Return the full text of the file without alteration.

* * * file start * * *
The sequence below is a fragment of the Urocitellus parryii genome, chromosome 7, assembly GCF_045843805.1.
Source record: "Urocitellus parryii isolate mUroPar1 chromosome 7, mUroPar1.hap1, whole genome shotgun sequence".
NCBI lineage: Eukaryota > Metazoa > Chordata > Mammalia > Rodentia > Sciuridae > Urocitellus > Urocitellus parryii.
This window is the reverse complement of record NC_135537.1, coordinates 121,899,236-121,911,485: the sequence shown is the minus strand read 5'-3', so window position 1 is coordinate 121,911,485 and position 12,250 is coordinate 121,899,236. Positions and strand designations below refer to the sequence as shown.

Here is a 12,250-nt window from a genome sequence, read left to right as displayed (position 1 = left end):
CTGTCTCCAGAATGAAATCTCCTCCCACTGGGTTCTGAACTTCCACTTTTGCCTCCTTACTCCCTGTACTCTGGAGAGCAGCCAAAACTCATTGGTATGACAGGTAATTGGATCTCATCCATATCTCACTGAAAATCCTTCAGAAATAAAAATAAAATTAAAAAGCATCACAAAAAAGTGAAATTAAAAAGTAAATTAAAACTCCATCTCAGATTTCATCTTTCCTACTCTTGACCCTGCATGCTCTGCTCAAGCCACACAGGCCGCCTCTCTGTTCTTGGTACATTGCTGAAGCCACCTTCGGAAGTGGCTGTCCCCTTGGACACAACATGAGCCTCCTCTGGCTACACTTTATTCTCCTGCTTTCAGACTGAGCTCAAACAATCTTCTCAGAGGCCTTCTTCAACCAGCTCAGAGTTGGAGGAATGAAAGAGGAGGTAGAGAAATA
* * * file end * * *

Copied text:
The sequence below is a fragment of the Urocitellus parryii genome, chromosome 7, assembly GCF_045843805.1.
Source record: "Urocitellus parryii isolate mUroPar1 chromosome 7, mUroPar1.hap1, whole genome shotgun sequence".
NCBI lineage: Eukaryota > Metazoa > Chordata > Mammalia > Rodentia > Sciuridae > Urocitellus > Urocitellus parryii.
This window is the reverse complement of record NC_135537.1, coordinates 121,899,236-121,911,485: the sequence shown is the minus strand read 5'-3', so window position 1 is coordinate 121,911,485 and position 12,250 is coordinate 121,899,236. Positions and strand designations below refer to the sequence as shown.

Here is a 12,250-nt window from a genome sequence, read left to right as displayed (position 1 = left end):
CTGTCTCCAGAATGAAATCTCCTCCCACTGGGTTCTGAACTTCCACTTTTGCCTCCTTACTCCCTGTACTCTGGAGAGCAGCCAAAACTCATTGGTATGACAGGTAATTGGATCTCATCCATATCTCACTGAAAATCCTTCAGAAATAAAAATAAAATTAAAAAGCATCACAAAAAAGTGAAATTAAAAAGTAAATTAAAACTCCATCTCAGATTTCATCTTTCCTACTCTTGACCCTGCATGCTCTGCTCAAGCCACACAGGCCGCCTCTCTGTTCTTGGTACATTGCTGAAGCCACCTTCGGAAGTGGCTGTCCCCTTGGACACAACATGAGCCTCCTCTGGCTACACTTTATTCTCCTGCTTTCAGACTGAGCTCAAACAATCTTCTCAGAGGCCTTCTTCAACCAGCTCAGAGTTGGAGGAATGAAAGAGGAGGTAGAGAAATA